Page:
Happy New Year, from The Nostromo Files!


It’s just after midnight here in the US Central Time Zone, and I’ve left publishing this post to the faithful automation of BO-TH-ER 1000, who keeps things running without me at the keyboard. (It’s hard to type and blow this blasted New Year horn!)

Yes, this is the time of year for reflection, and I suppose I’m not immune…

I’ve never done an end-of-year roundup (and did not intend to), but this is what came rattling out of my head and I was surprised at what I’d had fun with this year. This is most of it:

Apparently, I shared a lot of artwork, but that wasn’t all. There was news from Stan Magda about his Nostromo Crew Watch. There was artwork of Dejan Dolšak‘s vision of Thedus and The Solomons.

I dug up the Alien: Blackout artwork of Markus Tervola and shared news about a desktop emulator for the game. There was Pat Presley‘s spaceship art, The Turtle, certainly a cousin to the Nostromo‘s design aesthetics.

Michał Karcz‘s atmospheric LV 426 Recon showed familiar imagery of the Nostromo space suit in an evocative setting. The visual feast of Eugene Melnikov‘s “Nostromo Mess Deck” project also gave us plenty to enjoy!

A poet named Mitchel Ring guest-posted his thoughts in “Films of a Decade I Never Knew”.

I found a cool jacket idea after seeing this “inclusive” image from the mind of Pascal Blanché.

The world witnessed a colossal faux pas when the Ever Given stopped commercial shipping traffic for days. And to remind me of terrestrial versions of the Nostromo, there is always Will Dorp‘s Random Ships 88 post.

And in the collectibles department, Sideshow debuted the Alien Big Chap Statue limited time offer.

I started a post about dreams in Alien and along the way found inspiration in Krister Lindberg’s unearthly imagery and thought-provoking quotations used on his website.

In typical fanatic fashion, I overanalyzed Aliens video images of a certain Warrant Officer’s kangaroo-court and wondered: Did Ripley stand a chance at the inquest?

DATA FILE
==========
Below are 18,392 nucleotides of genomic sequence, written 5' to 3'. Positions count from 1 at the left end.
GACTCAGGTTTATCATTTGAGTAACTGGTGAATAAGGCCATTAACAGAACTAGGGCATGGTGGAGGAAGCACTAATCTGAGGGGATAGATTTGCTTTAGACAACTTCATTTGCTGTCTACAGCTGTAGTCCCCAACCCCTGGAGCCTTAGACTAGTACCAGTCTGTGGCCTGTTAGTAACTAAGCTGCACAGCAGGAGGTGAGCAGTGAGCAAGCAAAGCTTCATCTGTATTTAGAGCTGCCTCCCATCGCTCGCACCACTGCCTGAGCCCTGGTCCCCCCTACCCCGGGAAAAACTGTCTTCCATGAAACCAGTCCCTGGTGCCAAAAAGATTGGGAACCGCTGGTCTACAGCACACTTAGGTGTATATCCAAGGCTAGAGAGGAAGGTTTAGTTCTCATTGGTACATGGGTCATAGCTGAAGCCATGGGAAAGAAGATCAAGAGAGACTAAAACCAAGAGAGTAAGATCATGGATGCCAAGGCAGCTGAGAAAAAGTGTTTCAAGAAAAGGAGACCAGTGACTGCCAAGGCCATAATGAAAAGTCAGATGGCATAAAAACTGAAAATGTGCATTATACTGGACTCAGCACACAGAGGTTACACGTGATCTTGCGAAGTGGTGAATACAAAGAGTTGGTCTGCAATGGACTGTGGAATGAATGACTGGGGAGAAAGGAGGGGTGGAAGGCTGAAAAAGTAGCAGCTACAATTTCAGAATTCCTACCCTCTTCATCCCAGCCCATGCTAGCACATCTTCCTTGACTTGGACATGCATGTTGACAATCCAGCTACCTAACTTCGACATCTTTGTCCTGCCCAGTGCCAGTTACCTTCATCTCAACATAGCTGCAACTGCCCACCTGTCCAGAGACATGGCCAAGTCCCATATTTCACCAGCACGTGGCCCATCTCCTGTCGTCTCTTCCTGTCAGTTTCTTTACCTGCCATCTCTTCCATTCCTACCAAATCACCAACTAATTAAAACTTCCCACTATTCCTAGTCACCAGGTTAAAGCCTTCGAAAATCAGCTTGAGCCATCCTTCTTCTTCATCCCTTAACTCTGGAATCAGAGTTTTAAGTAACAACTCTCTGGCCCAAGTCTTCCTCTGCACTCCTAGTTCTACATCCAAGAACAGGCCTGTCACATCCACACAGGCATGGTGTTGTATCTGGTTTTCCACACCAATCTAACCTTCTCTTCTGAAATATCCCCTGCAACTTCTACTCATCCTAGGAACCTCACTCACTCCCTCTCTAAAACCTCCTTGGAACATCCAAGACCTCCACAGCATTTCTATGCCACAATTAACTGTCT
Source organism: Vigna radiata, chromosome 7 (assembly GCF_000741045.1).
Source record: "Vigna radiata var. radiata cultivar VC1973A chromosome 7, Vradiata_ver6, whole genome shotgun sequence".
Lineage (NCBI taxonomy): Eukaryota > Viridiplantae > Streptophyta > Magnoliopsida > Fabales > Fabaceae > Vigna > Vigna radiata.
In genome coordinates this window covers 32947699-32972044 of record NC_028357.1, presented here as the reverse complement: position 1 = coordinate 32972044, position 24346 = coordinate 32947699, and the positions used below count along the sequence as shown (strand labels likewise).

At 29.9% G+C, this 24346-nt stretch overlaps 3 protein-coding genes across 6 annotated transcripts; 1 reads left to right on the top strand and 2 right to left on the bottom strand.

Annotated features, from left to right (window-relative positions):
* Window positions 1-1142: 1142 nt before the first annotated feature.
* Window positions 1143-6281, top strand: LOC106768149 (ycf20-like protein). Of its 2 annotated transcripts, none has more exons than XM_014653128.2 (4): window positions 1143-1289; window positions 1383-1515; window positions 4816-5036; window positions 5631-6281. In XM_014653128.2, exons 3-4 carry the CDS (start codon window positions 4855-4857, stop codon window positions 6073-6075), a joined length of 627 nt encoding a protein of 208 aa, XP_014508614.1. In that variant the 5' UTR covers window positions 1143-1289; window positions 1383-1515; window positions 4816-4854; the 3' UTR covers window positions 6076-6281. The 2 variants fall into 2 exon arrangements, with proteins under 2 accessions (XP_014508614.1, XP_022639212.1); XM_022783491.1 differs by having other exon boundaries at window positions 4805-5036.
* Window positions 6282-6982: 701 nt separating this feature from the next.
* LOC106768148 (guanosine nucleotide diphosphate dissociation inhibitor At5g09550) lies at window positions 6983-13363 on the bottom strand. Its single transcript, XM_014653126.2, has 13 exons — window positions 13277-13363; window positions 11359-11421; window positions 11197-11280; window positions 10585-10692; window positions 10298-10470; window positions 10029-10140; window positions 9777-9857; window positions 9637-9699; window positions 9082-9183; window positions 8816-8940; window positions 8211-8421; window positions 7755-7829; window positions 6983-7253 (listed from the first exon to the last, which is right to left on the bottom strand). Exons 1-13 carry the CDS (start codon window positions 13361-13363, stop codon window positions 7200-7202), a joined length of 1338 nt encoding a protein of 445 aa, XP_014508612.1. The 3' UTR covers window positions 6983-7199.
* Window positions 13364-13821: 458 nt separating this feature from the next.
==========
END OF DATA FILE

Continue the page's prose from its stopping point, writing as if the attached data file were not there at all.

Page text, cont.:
I made a new friend in Adam Ezekiel (aka nostromocrew) and learned of his obsession for producing Nostromo crew-wear.

I discovered Jim Steranko’s 1981 Adaption of the Movie ‘Outland’! and helped a fan usher in A Chronological Soundtrack Suite for Alien: Isolation.

For astronomy fans, I shared discovery of Kevin Hall‘s New Kind of Star Chart, a work that’s nice as a piece of art, but it goes beyond that.

Jan van de Klooster‘s fresh take on a Weyland Yutani Autonomous Mining and Refinery Plant gave my imagination a boost from getting stuck in the same old imagery. There was also a look at Keith Whittington‘s take on Ripley.

I finally got around to asking Scott Middlebrook about making the Alien Universe Timeline Star Map, and discovered (with great excitement) the USCSS Sotillo by Lee Fitzgerald.

Alan Dean Foster published The Director Should’ve Shot You, his memoir of his film and TV novelization experiences. I stumbled upon Mark Normington’s future of system terminals…, found someone who’d created three versions of Ron Cobb’s Semiotic Standard for Alien, and shared that Dakophyntix Explores Alien: Isolation.

Steve Howarth published his “Moon” book and Mike Humphrey’s ALIEN poster got on the radar. Dead Sea Navigators, whose Man from Havana plays from Sevastopol Station’s radios) dropped a new single.

There were creative Málagans who recreated the Nostromo, we got an announcement that there’s a new Ron Cobb book due in 2022, and Krister Lindberg‘s resplendent painting, 426 E 7, was posted.

After years of procrastination, I put together a Nostromo Flight Jacket, on a Shoestring Budget, discovered Eric Moore‘s delightful Alien In Character podcast, and enjoyed the marvel that is HMR’s Halcyon Nostromo build.

Mr. E Models unboxed Alien: Fate of the Nostromo and followed up with a game-play demo. And lest we doubt his Alien aficionado status, be well-advised: he knows his laser guns.

Alien: Isolation (2014) Grids, Heroes, Logos, and Icons showed up on Steam’s website, and the old TNF Nostromo deck plans page garnered almost 3,000 views this past year. (I almost hate to update them and spoil the fun…)

Sadly, Yaphet Kotto and sci-fi film writer J. W. Rinzler died this year, both talents whose works we will enjoy for years to come!

If you made it this far, thank you for taking time to walk back through TNF. I appreciate you for reading this blog and hope to continue providing my peculiar brand of funky and foolish Alien coverage in 2022!

Happy New Year!

I found this funky image at Dave Schmid’s website, and altered it to fit my needs. Seems he posted it back in 2009 to celebrate the new year. Not sure if he owns it, but his appreciation of the old-school computer aesthetic is worth a nod.


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